Fair pricing in foodservice

CH&Co’s Caroline Fry explains why she supports the idea of a fair price for dairy farmers, but it’s not always easy.


When the recent media interest in the price paid to dairy farmers threw an unflattering spotlight on the buying practices of supermarkets, their PR departments went into overdrive with statements of support and pledges to pay a premium per litre above the milk price ‘base rate’.


Charlton House is owned and run by food lovers, so it’s second nature for us to want to stay close to the source of our food, and we share the public’s view that hardworking dairy farmers deserve a sustainable price for milk.


I’d love us to be in a position to pledge a sustainable price paid to dairy farmers.  The price we pay our dairy supplier has increased this year, and I believe the amount we pay allows a fair price to go to the farmers.


There are various reasons why contract caterers are less able than retailers to disclose the price they are paying for milk.  While the retailer’s customer chooses how much of his own money he wants to spend on milk, possibly influenced by knowledge of what the supermarket itself pays, the model is very different in foodservice.


The issue, of course, is that we contract caterers typically don’t spend our own money – we purchase on behalf of a client.  The decision is often taken out of our hands as to how much we pay.  We have a wide range of clients and whilst some are well informed and supportive of a fair deal of the dairy farmer, others might well be more concerned about their pennies.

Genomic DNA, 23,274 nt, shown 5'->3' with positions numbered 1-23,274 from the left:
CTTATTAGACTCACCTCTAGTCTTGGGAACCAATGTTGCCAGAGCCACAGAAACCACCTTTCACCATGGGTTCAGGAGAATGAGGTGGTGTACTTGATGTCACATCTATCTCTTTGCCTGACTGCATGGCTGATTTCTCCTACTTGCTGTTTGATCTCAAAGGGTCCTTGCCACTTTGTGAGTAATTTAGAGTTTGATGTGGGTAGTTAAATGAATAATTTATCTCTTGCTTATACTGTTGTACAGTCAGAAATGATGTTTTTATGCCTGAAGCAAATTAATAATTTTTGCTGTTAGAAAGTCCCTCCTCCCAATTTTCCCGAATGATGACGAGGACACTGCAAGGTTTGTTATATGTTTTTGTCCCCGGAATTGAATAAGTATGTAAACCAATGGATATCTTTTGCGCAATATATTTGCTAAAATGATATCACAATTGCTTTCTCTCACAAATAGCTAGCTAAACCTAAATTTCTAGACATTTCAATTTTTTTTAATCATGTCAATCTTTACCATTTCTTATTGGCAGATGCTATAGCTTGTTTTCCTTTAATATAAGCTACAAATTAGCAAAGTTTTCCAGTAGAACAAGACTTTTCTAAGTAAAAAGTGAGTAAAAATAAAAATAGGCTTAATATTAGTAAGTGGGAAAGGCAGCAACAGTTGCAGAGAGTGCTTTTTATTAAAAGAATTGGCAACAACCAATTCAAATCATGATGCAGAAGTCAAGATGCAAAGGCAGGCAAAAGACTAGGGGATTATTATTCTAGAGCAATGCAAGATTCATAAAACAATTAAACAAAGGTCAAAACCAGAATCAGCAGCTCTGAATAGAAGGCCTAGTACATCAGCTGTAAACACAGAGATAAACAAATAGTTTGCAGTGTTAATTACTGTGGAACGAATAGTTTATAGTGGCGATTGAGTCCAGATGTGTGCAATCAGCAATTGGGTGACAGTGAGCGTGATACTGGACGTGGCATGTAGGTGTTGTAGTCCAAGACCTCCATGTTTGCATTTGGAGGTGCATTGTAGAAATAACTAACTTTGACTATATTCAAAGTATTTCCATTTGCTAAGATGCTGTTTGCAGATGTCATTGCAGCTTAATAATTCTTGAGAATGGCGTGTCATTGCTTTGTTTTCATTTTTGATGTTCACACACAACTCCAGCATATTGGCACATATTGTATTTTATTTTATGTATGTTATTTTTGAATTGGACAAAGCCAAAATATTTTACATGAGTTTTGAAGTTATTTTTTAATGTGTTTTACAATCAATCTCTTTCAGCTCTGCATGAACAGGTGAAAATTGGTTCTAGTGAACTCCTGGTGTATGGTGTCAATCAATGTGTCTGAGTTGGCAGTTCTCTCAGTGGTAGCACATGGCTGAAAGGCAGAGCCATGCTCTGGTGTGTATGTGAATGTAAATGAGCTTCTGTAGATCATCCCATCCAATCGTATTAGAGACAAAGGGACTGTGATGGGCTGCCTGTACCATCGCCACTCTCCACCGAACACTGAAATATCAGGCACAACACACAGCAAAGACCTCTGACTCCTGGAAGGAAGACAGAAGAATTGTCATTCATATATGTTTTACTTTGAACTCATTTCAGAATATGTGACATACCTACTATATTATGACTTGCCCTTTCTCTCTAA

For us to take a stand and insist on paying a transparently fair price for milk, we need the support of our clients.  If they disagree and prioritise cost over fairness, we cannot “enforce” a fair deal.  We are blessed with clients who do prioritise quality over price, so we’re in with a fighting chance, but this is the start of a long journey and being able to claim “£xx per litre goes to the farmer” won’t happen overnight.   But I am convinced that our industry should take this matter seriously. Contract caterers have to get to grips with this issue and must work together to ensure a fair deal to the farmers.


The supply chain often includes the farmer, the packer, the distributor, the caterer, the client and then the customer.  Contract caterers would traditionally use large processors as their suppliers with little leverage to force better pricing due to the lack of volume.  There are very few contact caterers the size of Tescos which reduces the pressure they can apply to ensure a sustainable price for the farmer.


Our main dairy supplier is an independent, family owned business who cares about the farmers and their animals alike.  They use suppliers who believe in paying farmers a fair price above average whilst still trying to be competitive.


The proposed FairDeal scheme is a good idea, as long as targets are realistic and they get the accreditation standards right.  There needs to be a level playing field and the same rules for everyone using the FairDeal logo.  I would also want to see a fair deal for the cows producing the milk, with minimum standards of animal welfare.


September’s Foodservice Footprint will include an analysis on milk price